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FIRST-PERSON: One judge’s vigilance — against the Bible

McMINNVILLE, Ore. (BP)–“So great is my veneration of the Bible,” President John Quincy Adams once stated, “that the earlier my children begin to read it the more confident will be my hope that they will prove useful citizens of their country and respectful members of society.”

I can well imagine that if Adams were alive today he would be quite startled to learn that among Americans who do not share his view of Scripture are judges. Some jurists are wholly unimpressed with the usefulness of the Bible, at least when it comes to assisting jurors in meting out punishment in criminal cases.

According to various news reports, John J. Vigil, an Adams County district judge in Westminster, Colo., threw out the 1995 death sentence of convicted killer Robert Harlan stating that it was unconstitutional because jurors referenced the Bible during deliberations. Harlan was convicted of raping and murdering a 25-year-old woman and shooting another woman passer-by who tried to help, leaving her paralyzed.

It is unclear whether a Bible was actually read in the jury room. Some reports indicated that jurors quoted portions of Scripture while other accounts suggested that handwritten notes of biblical passages were utilized.

Nevertheless, Judge Vigil was adamant that it was unconstitutional for jurors to consult the Bible during deliberations.

Judge Vigil is not alone in his opinion that the Bible has no place as a reference in a court of law. Over the past 20 years a handful of jurists have rendered similar decisions. In California, the death sentence of a man convicted on four counts of murder was overturned in 2000. According to a report by the First Amendment Center, the U.S. Ninth Circuit Court of Appeals ruled that a prosecutor’s quotation of Scripture during his closing argument was “both improper and highly prejudicial.”

The verses called into question by Judge Vigil were two from the Old Testament and one from the New Testament. The jurors discussed in some shape, form or fashion Leviticus 24:20-21 that states, “Fracture for fracture, eye for eye, tooth for tooth; just as he has injured a man, so shall it be inflicted on him. Thus the one who kills an animal shall make it good, but the one who kills a man shall be put to death.” Also mentioned in the jury room was Romans 13:1 that instructs, “Let every person be in subjection to the governing authorities. For there is no authority except from God, and those which exist are established by God.”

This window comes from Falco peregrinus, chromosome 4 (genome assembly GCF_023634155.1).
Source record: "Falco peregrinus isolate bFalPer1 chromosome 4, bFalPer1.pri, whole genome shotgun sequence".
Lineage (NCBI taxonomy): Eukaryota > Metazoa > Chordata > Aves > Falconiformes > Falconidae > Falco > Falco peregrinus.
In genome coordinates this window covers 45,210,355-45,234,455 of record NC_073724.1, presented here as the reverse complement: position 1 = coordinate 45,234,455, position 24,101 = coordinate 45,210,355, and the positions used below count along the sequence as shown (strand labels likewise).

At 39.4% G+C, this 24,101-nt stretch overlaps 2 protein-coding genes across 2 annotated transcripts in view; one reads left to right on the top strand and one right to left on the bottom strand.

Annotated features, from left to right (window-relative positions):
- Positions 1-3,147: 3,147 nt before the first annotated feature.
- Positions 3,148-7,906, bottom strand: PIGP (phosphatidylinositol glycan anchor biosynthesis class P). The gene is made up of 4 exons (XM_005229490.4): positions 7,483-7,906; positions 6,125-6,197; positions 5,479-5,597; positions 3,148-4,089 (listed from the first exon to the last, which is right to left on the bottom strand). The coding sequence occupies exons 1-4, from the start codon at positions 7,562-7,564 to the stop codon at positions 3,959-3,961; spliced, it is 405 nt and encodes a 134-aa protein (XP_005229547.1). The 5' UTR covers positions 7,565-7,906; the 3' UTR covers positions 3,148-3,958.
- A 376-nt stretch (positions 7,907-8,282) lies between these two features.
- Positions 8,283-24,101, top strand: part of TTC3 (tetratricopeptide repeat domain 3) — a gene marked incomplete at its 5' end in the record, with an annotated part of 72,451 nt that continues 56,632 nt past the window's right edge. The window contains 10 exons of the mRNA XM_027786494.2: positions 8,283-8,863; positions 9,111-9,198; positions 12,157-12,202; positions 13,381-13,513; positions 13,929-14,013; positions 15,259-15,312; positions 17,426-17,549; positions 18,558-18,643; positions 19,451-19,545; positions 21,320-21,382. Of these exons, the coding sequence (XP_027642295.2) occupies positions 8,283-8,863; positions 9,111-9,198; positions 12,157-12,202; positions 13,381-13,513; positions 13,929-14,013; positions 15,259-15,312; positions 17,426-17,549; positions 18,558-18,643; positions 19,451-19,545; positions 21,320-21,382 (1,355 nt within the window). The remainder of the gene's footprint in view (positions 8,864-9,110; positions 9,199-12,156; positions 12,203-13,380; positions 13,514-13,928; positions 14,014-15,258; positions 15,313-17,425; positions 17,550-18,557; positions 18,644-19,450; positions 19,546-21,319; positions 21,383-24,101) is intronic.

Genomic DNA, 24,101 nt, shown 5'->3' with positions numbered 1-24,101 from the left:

However, it was not those few verses alone that troubled Judge Vigil. Jurors were sequestered in a hotel during the trial to ensure they would not be exposed to any news coverage of the trial. It seems that court officials overseeing the sequestering failed to remove Bibles from the hotel rooms. According to a report by WorldNetDaily, Judge Vigil’s ruling implied that the fact that jurors even had access to Bibles was problematic.

For many Americans, the Bible is not only a source of spiritual solace it is also a compass for life. When it comes to a grave issue like the death penalty, a person must wrestle with a variety of issues in order to arrive at an ethical position. For some, this struggle involves a serious study of Scripture. At the end of this quest some come to support capital punishment and others resolve to oppose it. However, in each case the Bible plays a significant role in forming a conviction.

To jurists like Judge Vigil, the countless hours — if not years — of study and scriptural striving over the issue of capital punishment are viewed as unconstitutional. The judge’s ruling flirts with religious bigotry. Will the day come when citizens are disqualified from jury duty because they take their faith seriously and seek to apply Scripture to all of life?

Once upon a time, President John Quincy Adams regarded the Bible as a foundation for responsible citizenship. You have to wonder how our sixth president, who was also an accomplished lawyer, would be welcomed in today’s court. Before Judge Vigil’s bench, and jurists of his ilk, Adams would be found not only out of order but also unconstitutional.
Kelly Boggs’ column appears each Friday in Baptist Press. He is pastor of Valley Baptist Church in McMinnville, Ore.

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  • Kelly Boggs